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Reconstruction of the anterior skull base and fronto-orbital framework following extensive tumor resection is both challenging and controversial. Dural defects are covered with multiple sheets of fascia lata that provide sufficient support and avoid herniation. Plating along the skull base is contraindicated. After resection of orbital walls, grafting is necessary if the periosteum or parts of the periorbital tissue had to be removed, to avoid enophthalmus or strabism. Free bone grafts exposed to the sinonasal or pharyngeal cavity are vulnerable to infection or necrosis: therefore, covering the grafts with vascularized tissue, such as the Bichat fat-pad or pedicled temporalis flaps, should reduce these complications. Alloplastic materials are indispensable in cranial defects, whereas microsurgical free tissue transfer is indicated in cases of orbital exenteration and skin defects. The authors review their experience and follow-up of 122 skull base reconstructions following extensive subcranial tumor resection. Most significant complications were pneumocranium in 4.9%, CSF leaks in 3.2%, and partial bone resorption in 8.1%.
Resection of extensive tumors involving the anterior skull base, including the parasellar, sphenoclival, and fronto-orbital regions, often requires wide access and exposure so the anterior fossa and the tumor borders can be seen directly. This generally results in large hard- and soft-tissue defects with destruction of the anatomical barrier between the sterile intracranial and the contaminated extracranial nasoethmoidal compartments. Partial dural resection following tumor ablation carries with it the potential risk of cerebrospinal fluid (CSF) leakage, tension pneumocephalus, and meningitis. Osteomyelitis and necrosis of osteotomized bone flaps or poorly vascularized bone transplants in communication with the large dead-space cavity are well-known complications after radiotherapy and this ultimately results in collapse of the frontonasal skeleton. Proper reconstruction of the defect following extensive skull base tumor resection is essential so that optimal functional and cosmetic results and an acceptable quality of life for the patient can be achieved.
In this article we present our reconstruction methods for skull base and fronto-orbital defects following tumor resection using the subcranial/subfrontal and combined approaches. These were developed by Raveh in 1978 for the management of severe skull base injuries1,2,3 and later adapted for the treatment of congenital anomalies4,5 and resection of anterior skull base tumors.6,7,8
The surgical aspects and modifications of the subcranial extended approach have been well described in previous publications.9,10,11 Briefly, a bicoronal flap is raised in a subperiosteal plane with preservation of the pericranium and the temporal vessels for possible later use. The outline of the nasofrontal segment and the possible cranial extensions are planned depending on the anatomy of the frontal sinus and the tumor size and location in regard to the subcranial and intracranial extension. Type I osteotomy leaves the frontal sinus posterior wall intact to be removed in a subsequent step. A type II osteotomy includes the posterior wall in a one-step procedure with meticulous protection of the underlying dura. If no anterior or nasal cavity involvement is apparent, special care is taken to preserve a small bridge over the anterior part of the nasal bone, which facilitates later reconstruction of the nasal dorsum. The osteotomies are performed using a thin blade of a powerful high-speed oscillating saw (TPS, Stryker SA, Montreux, Switzerland) under water irrigation in an oblique manner to ensure exact repositioning, thus providing sufficient bone contact for optimal healing. The frontonasal segment is then carefully raised and stored in a wet saline towel. The frontal sinus is cranialized by total removal of the posterior wall. Further broad anterior and inferior exposure including the ethmoid and sphenoid roofs up to the clivus, across both orbits toward the temporal bone and maxilla, permits precise extradural and intradural en bloc tumor removal under direct vision and with minimal frontal lobe manipulation. No further facial incisions or damage to other intact structures are necessary, which in turn facilitates reconstruction. If additional exposure to the anterolateral, retro-orbital, or parasellar regions and the infratemporal fossa is needed, the subcranial approach can be combined with a classical pterional or an extended orbitozygomatic approach,12 whereas an additional Le Fort I osteotomy gives a better opportunity to reach the retromaxillary area and the sphenopalatine fossa.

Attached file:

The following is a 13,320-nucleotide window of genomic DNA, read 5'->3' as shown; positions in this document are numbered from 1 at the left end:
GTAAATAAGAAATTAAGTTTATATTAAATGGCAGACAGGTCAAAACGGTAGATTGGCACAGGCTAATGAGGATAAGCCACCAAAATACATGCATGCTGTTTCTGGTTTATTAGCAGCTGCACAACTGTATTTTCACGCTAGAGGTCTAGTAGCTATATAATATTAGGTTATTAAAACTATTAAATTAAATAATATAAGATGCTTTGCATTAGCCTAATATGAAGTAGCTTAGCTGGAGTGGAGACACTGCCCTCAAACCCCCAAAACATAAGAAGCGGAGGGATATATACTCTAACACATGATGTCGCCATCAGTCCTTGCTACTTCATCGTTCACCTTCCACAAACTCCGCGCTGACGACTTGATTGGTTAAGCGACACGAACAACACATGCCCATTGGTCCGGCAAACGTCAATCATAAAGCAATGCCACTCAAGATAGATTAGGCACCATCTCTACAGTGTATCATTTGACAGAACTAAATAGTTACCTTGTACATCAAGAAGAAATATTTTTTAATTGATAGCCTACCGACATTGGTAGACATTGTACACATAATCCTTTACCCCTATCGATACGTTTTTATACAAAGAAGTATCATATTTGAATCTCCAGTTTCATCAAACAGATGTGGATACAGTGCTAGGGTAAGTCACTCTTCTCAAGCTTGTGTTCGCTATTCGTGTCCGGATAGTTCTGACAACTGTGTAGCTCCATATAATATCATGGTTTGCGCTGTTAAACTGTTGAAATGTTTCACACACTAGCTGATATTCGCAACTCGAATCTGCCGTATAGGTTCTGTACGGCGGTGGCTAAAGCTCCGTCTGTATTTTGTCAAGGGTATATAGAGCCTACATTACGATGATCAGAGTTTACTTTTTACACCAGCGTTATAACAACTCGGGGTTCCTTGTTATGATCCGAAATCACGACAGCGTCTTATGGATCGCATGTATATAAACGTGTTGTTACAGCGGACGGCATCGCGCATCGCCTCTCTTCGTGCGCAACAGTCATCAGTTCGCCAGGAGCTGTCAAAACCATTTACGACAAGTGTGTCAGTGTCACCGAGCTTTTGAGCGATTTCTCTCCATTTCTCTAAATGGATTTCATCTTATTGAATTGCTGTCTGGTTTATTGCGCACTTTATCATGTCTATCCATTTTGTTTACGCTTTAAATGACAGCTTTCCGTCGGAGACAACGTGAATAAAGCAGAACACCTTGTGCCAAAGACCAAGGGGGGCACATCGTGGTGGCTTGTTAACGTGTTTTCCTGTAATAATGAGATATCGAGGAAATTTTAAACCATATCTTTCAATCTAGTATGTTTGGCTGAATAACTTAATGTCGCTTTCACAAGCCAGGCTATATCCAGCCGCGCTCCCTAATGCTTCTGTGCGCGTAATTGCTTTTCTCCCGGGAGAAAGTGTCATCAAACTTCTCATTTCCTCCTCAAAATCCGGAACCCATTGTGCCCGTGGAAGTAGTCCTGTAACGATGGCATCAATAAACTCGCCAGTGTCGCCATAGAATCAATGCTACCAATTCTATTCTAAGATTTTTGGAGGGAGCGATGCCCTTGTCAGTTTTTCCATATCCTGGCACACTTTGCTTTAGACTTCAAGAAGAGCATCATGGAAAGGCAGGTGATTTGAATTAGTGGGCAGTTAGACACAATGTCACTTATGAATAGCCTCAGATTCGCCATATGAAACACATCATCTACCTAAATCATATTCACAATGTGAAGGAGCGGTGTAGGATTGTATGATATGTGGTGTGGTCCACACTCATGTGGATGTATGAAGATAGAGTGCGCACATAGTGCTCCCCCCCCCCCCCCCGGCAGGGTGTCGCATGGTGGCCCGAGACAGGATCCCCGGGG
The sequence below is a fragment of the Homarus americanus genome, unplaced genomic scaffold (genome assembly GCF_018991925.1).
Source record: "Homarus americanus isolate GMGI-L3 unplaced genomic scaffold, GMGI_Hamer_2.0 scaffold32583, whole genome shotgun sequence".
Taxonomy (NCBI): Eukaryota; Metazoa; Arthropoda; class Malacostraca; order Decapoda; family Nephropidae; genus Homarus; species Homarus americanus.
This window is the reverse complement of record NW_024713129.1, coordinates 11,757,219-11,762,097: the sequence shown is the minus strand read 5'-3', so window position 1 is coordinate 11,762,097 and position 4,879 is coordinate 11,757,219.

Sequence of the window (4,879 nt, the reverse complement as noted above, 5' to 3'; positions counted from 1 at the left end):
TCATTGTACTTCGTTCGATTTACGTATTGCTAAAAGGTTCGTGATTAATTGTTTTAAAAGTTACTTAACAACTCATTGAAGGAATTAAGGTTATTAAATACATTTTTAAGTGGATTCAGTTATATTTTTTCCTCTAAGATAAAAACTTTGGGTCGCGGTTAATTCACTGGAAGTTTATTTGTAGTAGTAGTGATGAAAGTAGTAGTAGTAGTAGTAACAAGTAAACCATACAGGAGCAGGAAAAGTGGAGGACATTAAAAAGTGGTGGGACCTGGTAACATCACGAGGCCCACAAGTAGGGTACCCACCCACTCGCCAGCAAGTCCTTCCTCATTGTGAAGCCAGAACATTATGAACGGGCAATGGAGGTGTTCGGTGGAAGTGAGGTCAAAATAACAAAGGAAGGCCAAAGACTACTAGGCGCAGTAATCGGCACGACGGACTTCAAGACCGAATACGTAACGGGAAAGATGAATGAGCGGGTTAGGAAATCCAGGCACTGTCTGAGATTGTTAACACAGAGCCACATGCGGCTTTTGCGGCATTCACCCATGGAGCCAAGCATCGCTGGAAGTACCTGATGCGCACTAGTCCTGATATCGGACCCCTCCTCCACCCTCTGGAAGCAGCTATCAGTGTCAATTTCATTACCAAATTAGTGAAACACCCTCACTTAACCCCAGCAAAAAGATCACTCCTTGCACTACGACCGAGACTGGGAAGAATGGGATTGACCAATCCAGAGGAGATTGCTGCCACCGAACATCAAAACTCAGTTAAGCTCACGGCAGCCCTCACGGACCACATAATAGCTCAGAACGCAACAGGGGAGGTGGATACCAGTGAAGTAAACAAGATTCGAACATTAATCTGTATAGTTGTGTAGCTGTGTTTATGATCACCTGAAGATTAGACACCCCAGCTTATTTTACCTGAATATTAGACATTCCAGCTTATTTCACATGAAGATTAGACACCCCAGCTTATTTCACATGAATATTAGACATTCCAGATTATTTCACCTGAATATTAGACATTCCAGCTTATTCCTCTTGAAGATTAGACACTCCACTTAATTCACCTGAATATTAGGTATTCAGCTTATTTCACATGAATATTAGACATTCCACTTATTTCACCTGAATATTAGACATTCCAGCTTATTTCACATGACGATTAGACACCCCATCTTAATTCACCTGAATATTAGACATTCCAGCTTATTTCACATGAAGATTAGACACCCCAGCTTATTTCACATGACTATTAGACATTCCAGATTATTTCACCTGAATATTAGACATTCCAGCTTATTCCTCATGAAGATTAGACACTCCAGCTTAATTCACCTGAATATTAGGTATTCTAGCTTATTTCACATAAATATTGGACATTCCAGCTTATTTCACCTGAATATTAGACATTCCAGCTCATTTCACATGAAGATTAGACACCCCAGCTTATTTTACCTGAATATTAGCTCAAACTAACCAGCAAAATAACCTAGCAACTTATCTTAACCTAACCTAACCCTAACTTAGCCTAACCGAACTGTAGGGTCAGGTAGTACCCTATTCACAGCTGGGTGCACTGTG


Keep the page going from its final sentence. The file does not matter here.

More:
Dural defects must be closed in order to restore a watertight barrier between the intracranial contents and any communication with the sinonasal cavity or nasopharynx to avoid CSF leak, pneumocephalus, or infection. Solitary dural tears may be sutured, whereas larger defects require the interpositioning of a biologically reliable membrane. Local fascia grafts are available from the deep temporal fascia or pericranium and can be used successfully to patch smaller holes. For major defects resulting from intradural tumor involvement, sheets of fascia lata harvested from the lateral thigh are recommended. The first layer must be adapted subdurally between the remaining dura and the lateral resection borders of the planum sphenoidale, orbital roofs, and frontal cranial vault. Further overlapping layers are applied using fibrin glue to seal the entire anterior skull base defect, which reaches from the exposed frontal lobes up to the clivus. An additional absorbable gelatin sponge is glued over the superficial fascia layer toward the sinonasal cavity. However, no other rigid support such as bone grafts or metallic or resorbable implants is required to prevent brain herniation (Figs. 1A–C). In recent cases, “fleece-bounded tissue sealing” using a collagen sponge coated with fibrinogen and thrombin coagulation factors (TachoSil®, Nycomed Austria GmbH, Linz, Austria) has proven to be a cost-effective and timesaving surgical alternative,13 as illustrated in Figures Figures2A2A,,B.B. Finally, a Vaseline-coated gauze is applied along the skull base planes to provide additional support against brain pulsation; this is removed transnasally after 8 to 10 days. In cases with large intracranial tumor involvement or if signs of early postoperative CSF leakages are apparent, lumbar CSF is drained for 5 days.